Words: Shane Maloney | Illustration: Chris Grosz
Arthur Calwell & Peter Kocan
In the lead-up to a federal election, the Labor Opposition leader is shot at point-blank range as he leaves a rowdy public meeting. The bullet, fired from a sawn-off rifle, shatters the window of his car, spattering him with broken glass and bullet fragments. His would-be assassin drops the gun and runs away. He is chased, caught and overpowered without further incident. A 19-year-old factory hand, he says he wants to be remembered by history for killing somebody important. He chose his target "because I don't like his politics".
The Opposition leader, in shock and bleeding from the face, has narrowly escaped death. Deflected on impact with the window, the bullet has lodged in the lapel of his coat. The gunman is declared criminally insane, sentenced to life imprisonment and incarcerated in a psychiatric prison. His victim sends him a letter of forgiveness and returns to the election campaign, in which national security is a major issue. When Labor is thrashed at the polls, he is compelled to cede the leadership to his younger, charismatic deputy.
His successor eventually steers Labor to victory and the former leader retires from parliament. Three years later, the gunman is set free and given a Literature Board grant to write poetry.
The year was 1966 and Arthur Calwell had been the Labor leader for six years. As the post-war immigration minister, he'd opened the country to huge numbers of refugees and new settlers, albeit on a racial basis. He was a deeply principled man but his pugnacious, old-fashioned style was unsuited to the age of television. His outspoken opposition to American bases, conscription and the war on Vietnam made him unpopular, and Whitlam's supporters viewed him as an electoral liability.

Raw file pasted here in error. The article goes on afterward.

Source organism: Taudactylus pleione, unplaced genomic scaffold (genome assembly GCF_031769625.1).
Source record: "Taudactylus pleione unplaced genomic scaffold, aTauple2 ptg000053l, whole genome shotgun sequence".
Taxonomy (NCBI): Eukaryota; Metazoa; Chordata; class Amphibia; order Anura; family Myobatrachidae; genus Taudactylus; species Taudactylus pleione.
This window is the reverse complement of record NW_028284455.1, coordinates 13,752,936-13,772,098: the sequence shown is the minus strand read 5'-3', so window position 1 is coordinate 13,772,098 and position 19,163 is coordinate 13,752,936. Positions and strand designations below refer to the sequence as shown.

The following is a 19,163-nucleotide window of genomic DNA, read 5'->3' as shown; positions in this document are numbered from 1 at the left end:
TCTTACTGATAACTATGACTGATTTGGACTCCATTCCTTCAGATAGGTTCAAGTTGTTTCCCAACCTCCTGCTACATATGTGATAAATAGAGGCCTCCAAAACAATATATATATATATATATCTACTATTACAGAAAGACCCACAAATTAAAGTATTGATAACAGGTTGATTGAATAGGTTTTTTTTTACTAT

Peter Kocan was a casebook disturbed loner. Fatherless, disadvantaged and victimised, he left school at 14 and drifted though a series of menial jobs. On 21 June, he entered the Mosman Town Hall with a .22 hidden under his overcoat, mingled with the crowd and approached Calwell just as he was being driven away. Assuming the man was a well-wisher, Calwell began to wind down his window. Kocan aimed at his jugular and pulled the trigger.
In the asylum, a fellow inmate introduced him to the works of Rupert Brooke. He began to study literature, philosophy and history, and to write poetry. Two of his collections were published while he was still locked up, and his subsequent work draws on his experience of psychosis and imprisonment. His novella The Cure won the 1983 NSW Premier's Literary Award for fiction. In his science-fiction novel Flies of a Summer, he portrays a future in which all memories of the past have been erased.
Arthur Calwell, who died in 1973, is often remembered for saying "Two Wongs don't make a white." He was misquoted.